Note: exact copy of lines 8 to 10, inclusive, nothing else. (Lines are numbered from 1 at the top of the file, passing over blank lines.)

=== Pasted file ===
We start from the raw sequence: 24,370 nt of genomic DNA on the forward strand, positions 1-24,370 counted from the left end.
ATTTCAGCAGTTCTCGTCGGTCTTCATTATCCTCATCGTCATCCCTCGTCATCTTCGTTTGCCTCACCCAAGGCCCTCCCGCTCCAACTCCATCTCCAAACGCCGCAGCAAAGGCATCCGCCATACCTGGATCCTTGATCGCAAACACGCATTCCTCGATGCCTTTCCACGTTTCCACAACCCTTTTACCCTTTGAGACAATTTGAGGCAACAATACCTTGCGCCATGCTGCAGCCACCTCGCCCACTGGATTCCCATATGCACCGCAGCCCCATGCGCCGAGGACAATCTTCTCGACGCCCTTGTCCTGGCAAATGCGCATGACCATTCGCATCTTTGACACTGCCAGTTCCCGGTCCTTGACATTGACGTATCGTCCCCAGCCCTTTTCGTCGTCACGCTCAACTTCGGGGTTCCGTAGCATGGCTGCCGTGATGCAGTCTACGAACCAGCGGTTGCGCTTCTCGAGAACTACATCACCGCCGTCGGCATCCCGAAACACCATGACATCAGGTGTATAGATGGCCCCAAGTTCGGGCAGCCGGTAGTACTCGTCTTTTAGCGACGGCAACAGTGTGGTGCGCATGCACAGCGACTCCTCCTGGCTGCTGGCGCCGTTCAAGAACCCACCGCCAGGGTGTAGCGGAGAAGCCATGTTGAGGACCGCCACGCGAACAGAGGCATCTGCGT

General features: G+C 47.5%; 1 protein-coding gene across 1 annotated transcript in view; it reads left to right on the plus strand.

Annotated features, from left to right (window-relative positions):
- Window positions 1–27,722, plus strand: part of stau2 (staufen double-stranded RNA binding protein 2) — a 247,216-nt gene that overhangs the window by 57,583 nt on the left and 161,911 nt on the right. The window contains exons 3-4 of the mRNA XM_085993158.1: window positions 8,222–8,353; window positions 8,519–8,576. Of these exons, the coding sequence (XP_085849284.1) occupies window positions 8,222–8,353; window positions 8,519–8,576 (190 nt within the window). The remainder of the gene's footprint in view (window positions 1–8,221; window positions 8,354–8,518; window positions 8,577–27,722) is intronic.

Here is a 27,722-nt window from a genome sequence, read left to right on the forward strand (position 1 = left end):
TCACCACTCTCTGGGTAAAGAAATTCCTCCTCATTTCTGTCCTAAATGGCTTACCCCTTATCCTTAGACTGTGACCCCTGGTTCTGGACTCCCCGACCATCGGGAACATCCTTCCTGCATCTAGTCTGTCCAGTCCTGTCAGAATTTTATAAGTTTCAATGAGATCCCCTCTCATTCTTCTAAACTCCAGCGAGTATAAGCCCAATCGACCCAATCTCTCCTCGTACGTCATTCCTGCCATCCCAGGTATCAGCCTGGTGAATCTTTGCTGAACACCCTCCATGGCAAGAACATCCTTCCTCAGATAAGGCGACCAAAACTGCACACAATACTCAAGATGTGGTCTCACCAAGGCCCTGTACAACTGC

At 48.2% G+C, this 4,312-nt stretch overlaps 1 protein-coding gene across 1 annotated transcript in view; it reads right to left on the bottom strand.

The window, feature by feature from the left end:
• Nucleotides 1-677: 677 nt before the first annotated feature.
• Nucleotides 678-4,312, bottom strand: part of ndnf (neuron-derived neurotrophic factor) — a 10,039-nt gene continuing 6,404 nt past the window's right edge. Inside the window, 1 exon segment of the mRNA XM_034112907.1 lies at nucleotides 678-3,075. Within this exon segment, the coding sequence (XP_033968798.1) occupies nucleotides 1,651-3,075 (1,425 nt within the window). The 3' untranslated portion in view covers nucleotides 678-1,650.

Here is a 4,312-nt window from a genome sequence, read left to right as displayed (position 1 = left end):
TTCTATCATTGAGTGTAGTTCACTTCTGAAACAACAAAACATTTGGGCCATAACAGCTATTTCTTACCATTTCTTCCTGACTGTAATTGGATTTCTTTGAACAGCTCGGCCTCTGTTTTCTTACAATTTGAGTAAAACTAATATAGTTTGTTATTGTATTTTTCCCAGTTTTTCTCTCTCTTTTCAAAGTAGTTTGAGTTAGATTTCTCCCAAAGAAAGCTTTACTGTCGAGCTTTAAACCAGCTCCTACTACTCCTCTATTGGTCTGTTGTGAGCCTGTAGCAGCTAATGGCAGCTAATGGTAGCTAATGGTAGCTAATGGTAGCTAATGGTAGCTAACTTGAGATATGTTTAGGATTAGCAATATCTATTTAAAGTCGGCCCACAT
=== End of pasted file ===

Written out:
At 48.2% G+C, this 4,312-nt stretch overlaps 1 protein-coding gene across 1 annotated transcript in view; it reads right to left on the bottom strand.

The window, feature by feature from the left end:
• Nucleotides 1-677: 677 nt before the first annotated feature.